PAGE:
In practical terms, this means as of Wednesday school districts and other public agencies must immediately stop deducting agency or so-called “fair share” fees from the employees’ paychecks who have already opted out of full union membership. In the California Teachers Association’s, about 9 percent of teachers fall into this category. Going forward, new employees must affirmatively agree to make any payments to the union before any money can be deducted from their paychecks.
Although they acknowledged that the ruling was as bad as it could have been for them, union leaders said Wednesday it is an outcome that they’ve been ready for.
“This is a sad day for workers and American families that will skew economic power to corporate elites,” said California Teachers Association President Eric Heins. “But we have been preparing for this day for years and will continue to reach out to members. Our power is not in our money and never has been. It has been in collective values and in relationships we build with teachers.”
While it is unusual for the Supreme Court to overturn a precedent, Monday’s outcome was widely expected. In 2016, the court seemed likely to overturn Abood via a case brought by Rebecca Friedrichs, an Orange County teacher, against the CTA. But it ended in a 4-4 deadlock because Justice Antonin Scalia, the court’s most visible conservative, died unexpectedly in February of that year before a decision could be rendered.
Throughout 2016, the Republican-controlled Congress successfully stonewalled President Barack Obama’s choice to fill the vacant seat, and one of President Donald Trump’s first major actions after taking office was to nominate Neil Gorsuch — a reliable conservative in the mold of Scalia. Gorsuch, who was confirmed in April 2017, delivered with the deciding vote in Janus.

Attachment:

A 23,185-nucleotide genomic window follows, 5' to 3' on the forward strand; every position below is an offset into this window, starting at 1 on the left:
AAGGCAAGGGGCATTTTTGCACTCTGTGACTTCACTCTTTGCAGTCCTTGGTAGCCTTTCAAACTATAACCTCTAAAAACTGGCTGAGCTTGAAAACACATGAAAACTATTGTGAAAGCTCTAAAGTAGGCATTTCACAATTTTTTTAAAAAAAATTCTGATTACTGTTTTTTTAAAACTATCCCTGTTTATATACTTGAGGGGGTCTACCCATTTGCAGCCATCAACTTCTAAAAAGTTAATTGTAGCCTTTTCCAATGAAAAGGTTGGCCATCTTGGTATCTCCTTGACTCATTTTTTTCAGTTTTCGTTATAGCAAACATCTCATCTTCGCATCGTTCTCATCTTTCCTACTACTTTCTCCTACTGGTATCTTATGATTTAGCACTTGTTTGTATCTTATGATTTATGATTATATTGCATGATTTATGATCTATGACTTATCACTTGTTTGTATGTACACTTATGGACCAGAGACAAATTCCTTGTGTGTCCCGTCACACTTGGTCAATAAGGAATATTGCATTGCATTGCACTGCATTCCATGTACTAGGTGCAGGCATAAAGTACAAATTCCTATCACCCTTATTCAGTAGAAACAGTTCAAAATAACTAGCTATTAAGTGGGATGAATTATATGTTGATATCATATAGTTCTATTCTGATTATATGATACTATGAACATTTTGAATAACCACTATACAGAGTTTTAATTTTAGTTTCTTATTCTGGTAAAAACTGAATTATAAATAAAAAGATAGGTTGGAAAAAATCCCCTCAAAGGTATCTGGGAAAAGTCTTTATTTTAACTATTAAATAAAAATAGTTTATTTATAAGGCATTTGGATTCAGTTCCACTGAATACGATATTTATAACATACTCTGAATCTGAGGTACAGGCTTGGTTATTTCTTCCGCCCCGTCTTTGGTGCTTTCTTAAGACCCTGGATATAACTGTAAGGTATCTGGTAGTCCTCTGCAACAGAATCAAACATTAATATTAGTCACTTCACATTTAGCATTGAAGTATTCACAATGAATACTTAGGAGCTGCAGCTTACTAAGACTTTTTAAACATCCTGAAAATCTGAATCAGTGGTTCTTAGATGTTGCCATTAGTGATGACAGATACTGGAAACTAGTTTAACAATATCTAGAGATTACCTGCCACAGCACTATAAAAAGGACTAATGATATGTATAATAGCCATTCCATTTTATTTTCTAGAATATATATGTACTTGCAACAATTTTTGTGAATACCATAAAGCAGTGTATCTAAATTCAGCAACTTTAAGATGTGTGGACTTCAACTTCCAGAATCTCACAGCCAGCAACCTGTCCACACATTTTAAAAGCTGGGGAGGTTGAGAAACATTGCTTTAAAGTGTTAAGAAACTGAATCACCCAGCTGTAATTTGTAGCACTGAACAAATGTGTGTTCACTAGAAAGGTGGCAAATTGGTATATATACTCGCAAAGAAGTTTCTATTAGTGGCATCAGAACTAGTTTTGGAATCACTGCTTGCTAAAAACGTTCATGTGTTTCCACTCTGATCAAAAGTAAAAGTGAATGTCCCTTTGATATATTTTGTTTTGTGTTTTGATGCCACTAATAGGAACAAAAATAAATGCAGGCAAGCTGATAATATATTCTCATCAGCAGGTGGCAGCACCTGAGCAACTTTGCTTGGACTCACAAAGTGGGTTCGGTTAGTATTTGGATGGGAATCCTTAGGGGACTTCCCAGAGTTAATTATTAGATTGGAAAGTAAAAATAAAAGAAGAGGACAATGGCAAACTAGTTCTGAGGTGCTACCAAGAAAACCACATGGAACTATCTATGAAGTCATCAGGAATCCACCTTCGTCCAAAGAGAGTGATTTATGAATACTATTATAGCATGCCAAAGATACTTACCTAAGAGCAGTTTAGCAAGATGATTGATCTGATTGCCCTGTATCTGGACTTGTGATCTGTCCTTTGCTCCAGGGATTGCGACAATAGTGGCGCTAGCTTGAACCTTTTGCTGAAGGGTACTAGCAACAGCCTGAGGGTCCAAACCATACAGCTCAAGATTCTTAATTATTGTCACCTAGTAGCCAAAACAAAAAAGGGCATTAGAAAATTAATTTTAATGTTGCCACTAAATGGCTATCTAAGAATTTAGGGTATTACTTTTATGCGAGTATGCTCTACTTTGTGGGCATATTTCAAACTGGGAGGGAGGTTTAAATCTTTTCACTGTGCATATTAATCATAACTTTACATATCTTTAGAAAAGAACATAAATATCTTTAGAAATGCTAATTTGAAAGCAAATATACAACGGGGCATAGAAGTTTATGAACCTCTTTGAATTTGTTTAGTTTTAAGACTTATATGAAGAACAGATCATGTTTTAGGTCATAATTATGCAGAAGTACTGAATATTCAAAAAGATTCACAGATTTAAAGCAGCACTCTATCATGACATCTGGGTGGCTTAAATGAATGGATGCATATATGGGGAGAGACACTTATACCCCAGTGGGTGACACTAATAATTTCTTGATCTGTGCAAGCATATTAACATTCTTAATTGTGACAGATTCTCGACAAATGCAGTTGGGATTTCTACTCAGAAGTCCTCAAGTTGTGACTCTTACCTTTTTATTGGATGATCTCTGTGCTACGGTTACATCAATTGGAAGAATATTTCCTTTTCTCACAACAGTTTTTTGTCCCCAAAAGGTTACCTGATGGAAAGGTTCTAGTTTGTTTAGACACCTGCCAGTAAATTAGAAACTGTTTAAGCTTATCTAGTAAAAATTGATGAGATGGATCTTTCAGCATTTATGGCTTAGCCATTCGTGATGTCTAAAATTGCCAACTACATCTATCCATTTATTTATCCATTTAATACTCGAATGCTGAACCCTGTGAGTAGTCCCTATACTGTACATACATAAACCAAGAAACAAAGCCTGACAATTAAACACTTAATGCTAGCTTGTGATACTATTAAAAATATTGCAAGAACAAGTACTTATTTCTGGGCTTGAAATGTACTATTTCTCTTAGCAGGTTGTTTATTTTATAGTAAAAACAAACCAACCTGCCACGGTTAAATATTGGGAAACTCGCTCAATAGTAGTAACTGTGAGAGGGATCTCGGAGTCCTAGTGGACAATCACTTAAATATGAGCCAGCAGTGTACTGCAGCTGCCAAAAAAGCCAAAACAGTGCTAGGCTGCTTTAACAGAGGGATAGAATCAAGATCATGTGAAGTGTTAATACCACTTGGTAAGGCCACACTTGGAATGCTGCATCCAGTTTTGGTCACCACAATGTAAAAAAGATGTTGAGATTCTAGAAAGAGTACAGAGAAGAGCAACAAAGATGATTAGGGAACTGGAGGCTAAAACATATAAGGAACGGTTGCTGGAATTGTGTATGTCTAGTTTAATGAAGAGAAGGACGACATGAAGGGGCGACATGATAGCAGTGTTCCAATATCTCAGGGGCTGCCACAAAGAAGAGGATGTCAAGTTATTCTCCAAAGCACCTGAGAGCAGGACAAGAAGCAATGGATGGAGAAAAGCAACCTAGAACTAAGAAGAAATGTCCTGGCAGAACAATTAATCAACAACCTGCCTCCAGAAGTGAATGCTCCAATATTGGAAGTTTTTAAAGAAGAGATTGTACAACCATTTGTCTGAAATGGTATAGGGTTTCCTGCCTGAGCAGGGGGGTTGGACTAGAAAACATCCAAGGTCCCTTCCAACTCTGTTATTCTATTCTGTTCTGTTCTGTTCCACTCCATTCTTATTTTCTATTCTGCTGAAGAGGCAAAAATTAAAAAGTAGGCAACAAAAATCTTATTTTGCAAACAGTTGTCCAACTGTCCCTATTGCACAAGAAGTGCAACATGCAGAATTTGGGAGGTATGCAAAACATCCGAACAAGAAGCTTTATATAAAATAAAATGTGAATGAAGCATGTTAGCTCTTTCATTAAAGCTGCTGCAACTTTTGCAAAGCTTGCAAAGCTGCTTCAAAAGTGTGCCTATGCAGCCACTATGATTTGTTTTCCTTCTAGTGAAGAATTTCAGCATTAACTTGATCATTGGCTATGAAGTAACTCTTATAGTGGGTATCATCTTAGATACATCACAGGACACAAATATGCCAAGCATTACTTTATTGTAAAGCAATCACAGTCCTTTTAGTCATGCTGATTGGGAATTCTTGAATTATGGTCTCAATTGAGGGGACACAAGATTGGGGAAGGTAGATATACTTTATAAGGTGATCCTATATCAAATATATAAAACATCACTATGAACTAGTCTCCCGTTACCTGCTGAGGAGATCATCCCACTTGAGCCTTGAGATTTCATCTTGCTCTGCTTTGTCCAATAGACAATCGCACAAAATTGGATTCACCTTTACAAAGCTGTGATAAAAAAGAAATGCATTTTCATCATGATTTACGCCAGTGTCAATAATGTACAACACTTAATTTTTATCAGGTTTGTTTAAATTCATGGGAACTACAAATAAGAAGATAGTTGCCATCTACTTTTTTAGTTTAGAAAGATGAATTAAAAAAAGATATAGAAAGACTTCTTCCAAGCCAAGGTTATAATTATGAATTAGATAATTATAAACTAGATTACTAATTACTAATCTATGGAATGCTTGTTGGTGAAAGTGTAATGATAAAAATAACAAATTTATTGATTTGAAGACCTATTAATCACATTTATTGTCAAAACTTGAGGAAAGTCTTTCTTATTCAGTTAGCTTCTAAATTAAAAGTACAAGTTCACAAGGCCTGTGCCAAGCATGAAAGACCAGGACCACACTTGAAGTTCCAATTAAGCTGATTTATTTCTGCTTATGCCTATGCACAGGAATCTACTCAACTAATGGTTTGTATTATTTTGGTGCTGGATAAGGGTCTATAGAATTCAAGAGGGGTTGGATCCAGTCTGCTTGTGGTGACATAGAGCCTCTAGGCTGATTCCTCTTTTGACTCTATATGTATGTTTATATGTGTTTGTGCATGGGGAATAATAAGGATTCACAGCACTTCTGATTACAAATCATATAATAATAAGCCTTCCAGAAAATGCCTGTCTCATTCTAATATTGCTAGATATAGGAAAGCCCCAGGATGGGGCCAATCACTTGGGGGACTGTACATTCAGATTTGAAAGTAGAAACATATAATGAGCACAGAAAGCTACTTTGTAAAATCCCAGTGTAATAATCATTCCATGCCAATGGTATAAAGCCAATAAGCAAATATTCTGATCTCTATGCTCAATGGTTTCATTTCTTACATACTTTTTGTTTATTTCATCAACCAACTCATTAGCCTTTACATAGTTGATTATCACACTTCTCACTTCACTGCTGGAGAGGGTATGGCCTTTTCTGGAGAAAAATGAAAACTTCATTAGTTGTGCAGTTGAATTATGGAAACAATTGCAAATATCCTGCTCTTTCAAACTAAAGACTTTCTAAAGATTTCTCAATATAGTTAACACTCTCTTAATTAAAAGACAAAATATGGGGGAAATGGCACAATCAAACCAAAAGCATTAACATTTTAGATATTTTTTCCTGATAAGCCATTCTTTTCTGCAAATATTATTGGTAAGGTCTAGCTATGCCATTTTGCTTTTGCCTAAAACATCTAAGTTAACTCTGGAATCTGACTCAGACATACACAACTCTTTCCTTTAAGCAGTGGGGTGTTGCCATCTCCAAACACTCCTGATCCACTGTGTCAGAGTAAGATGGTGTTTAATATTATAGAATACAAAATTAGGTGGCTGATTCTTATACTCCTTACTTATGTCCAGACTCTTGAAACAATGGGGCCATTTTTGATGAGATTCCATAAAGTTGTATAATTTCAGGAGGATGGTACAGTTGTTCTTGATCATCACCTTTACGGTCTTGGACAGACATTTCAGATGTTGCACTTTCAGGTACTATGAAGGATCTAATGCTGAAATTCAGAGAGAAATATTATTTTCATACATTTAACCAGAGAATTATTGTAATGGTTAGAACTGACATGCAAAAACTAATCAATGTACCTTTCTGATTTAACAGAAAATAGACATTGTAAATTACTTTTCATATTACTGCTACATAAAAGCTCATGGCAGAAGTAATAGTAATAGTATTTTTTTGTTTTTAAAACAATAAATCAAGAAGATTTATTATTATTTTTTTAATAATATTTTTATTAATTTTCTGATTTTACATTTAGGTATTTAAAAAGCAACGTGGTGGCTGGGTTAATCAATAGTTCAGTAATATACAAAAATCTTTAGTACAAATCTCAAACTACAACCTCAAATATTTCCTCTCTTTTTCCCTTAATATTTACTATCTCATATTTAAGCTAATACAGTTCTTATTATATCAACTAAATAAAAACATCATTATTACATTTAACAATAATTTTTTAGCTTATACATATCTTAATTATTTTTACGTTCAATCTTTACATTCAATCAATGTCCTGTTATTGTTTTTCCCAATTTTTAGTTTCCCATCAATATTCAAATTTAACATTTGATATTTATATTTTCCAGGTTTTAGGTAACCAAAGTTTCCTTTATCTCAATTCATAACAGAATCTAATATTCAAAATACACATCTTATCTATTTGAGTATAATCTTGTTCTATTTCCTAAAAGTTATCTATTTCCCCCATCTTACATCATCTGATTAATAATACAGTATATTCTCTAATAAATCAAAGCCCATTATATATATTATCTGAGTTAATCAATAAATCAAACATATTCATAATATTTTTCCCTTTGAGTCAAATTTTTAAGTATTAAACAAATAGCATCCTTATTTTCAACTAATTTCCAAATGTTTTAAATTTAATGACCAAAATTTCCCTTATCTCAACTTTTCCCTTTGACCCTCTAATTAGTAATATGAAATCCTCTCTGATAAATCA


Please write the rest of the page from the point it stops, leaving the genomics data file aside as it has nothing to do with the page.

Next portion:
“Today’s decision is a landmark victory for rights of public-sector employees coast-to-coast that will free millions of teachers, police officers, firefighters and other public employees from mandatory union payments,” said Mark Mix, president of the National Right to Work Legal Defense Foundation in an emailed statement. “While this victory represents a massive step forward in the fight to protect American workers from forced unionism, that fight is far from over.”
Currently, about 10 percent of the CTA’s approximately 325,000 members have chosen not to join the CTA and instead pay only agency fees — about $650 compared with about $1,000 that full members pay. The remaining $350 pays for lobbying and campaigning at the local, state and federal levels.
In the June primary, for example, the CTA contributed about $1 million in independent expenditures for Democratic gubernatorial candidate Gavin Newsom and $2 million for state superintendent candidate Tony Thurmond.
The worry for CTA and other public employee unions isn’t just over losing the agency fees from non-union members but also the defection of full-paying members. That has happened in several states where legislatures repealed laws requiring agency fees.